This video is about Green Sea Turtles (Chelonia mydas).
A video which is no longer on the Internet used to say about itself:
Over 275 seaweeds and two seagrasses are eaten by Hawaiian green turtles, Chelonia mydas Linnaeus, the most common sea turtle and the largest marine herbivore in the Hawaiian Islands. The Hawaiian green turtle population has increased in numbers since protection under the U.S. Endangered Species Act; however, there has been a long-term decline in immature turtles’ somatic growth rates.
Because forage type and nutrition may have a role in green turtle growth, reproduction and long-term species viability, 16 macroalgal species, two seagrass species, and multi-specific turf from turtle foraging areas on four different islands were analyzed for protein, lipid, carbohydrate, water, ash, energy, amino acid, vitamin and mineral content.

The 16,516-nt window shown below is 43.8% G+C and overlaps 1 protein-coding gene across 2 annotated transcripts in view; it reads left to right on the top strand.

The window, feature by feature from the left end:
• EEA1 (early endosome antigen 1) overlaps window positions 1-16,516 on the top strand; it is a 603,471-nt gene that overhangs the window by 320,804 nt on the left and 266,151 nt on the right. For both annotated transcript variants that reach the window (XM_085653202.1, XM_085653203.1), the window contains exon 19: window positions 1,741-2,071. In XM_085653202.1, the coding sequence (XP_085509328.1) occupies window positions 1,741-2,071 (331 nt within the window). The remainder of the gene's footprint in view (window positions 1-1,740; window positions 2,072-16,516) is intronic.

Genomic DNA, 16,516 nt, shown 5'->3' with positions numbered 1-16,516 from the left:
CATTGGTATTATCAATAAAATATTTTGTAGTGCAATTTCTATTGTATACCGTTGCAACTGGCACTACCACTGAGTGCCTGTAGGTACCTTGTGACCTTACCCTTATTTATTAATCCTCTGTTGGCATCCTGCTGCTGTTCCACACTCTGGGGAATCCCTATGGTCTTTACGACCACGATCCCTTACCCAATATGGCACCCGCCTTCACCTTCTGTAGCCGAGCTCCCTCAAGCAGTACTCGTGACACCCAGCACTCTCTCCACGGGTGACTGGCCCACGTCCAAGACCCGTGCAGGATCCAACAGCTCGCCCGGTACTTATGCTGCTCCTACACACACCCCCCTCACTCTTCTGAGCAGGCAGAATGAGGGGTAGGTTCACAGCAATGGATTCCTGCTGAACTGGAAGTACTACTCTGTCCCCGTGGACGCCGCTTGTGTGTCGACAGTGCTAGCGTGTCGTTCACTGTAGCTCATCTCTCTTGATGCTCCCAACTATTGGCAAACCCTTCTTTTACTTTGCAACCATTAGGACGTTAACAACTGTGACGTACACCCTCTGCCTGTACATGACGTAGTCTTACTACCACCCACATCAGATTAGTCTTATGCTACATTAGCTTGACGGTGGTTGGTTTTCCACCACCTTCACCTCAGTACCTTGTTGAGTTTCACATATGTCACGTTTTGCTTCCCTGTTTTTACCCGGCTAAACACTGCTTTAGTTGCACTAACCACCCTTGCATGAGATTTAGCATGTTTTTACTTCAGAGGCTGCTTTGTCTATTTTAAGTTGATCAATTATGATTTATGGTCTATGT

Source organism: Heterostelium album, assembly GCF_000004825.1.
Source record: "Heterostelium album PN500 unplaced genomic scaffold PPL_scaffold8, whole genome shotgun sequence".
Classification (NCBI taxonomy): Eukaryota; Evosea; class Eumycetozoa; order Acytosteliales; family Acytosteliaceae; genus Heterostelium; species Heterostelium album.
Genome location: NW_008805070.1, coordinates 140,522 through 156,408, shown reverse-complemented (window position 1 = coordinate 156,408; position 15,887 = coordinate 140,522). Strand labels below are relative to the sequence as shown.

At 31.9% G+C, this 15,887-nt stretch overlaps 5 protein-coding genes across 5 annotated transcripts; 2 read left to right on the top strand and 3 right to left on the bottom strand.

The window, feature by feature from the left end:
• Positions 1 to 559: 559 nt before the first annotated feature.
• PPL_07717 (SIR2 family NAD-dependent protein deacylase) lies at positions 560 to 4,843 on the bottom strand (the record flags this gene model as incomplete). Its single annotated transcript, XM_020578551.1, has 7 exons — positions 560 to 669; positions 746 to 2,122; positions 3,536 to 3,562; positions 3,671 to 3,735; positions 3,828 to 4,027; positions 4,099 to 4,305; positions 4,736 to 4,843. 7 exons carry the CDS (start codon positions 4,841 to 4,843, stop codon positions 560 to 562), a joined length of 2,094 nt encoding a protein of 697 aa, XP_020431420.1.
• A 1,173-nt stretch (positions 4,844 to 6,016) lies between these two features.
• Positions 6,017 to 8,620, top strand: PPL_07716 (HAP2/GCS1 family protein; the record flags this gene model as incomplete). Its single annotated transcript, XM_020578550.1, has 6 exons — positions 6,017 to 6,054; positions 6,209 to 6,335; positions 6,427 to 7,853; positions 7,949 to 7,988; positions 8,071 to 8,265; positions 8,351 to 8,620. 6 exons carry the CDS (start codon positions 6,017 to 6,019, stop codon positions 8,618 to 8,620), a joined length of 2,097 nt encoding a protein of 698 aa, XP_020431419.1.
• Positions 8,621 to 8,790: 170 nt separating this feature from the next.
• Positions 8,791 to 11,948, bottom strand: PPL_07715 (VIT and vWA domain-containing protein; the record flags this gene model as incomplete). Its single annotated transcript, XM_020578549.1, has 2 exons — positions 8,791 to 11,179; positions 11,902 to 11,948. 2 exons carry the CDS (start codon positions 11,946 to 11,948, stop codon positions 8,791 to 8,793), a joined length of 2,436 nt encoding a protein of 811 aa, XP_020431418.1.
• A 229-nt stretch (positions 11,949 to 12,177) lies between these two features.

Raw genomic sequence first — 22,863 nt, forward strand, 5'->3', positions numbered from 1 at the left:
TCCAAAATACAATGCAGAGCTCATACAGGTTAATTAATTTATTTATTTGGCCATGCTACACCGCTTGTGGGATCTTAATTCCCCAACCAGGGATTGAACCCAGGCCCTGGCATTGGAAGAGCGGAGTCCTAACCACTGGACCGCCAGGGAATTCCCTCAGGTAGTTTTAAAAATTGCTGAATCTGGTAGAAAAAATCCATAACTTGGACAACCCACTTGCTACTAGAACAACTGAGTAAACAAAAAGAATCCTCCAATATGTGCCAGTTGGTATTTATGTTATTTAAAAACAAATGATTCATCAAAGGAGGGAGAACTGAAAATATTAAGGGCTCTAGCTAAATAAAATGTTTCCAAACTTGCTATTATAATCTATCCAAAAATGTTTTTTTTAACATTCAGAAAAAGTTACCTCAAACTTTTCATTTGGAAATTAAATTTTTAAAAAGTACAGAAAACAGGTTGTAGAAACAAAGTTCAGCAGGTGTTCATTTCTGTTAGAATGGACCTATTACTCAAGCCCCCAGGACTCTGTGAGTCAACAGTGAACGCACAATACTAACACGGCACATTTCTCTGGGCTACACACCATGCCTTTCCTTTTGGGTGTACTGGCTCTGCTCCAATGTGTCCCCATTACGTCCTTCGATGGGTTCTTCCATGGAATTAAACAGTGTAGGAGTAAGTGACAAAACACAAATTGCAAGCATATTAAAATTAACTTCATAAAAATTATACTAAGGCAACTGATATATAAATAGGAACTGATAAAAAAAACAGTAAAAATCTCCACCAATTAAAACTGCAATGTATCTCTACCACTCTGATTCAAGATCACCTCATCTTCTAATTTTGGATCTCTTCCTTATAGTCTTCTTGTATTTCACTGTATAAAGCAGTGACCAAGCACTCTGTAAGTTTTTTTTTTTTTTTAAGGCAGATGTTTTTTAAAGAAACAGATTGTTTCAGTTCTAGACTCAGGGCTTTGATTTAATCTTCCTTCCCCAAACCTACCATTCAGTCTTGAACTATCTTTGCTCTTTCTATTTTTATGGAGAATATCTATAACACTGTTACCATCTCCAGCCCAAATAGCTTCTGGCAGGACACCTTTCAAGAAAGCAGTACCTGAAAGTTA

Suriname, 23 February.
Tonight, we start looking for turtles a bit later than yesterday, at 1:15.
Many tracks of green turtles who have already gone back to the sea.
The first and second turtles of tonight have their nests closely together. The first one was still digging; the second one was going back to sea.
The third one was just laying its last eggs; then it started covering and camouflaging them.
Close to the nest, a ghost crab; a predator of baby turtles. The world’s fastest crustacean is the ghost crab, capable of reaching 4.5mph.
Turtles number four and five were still digging nest holes.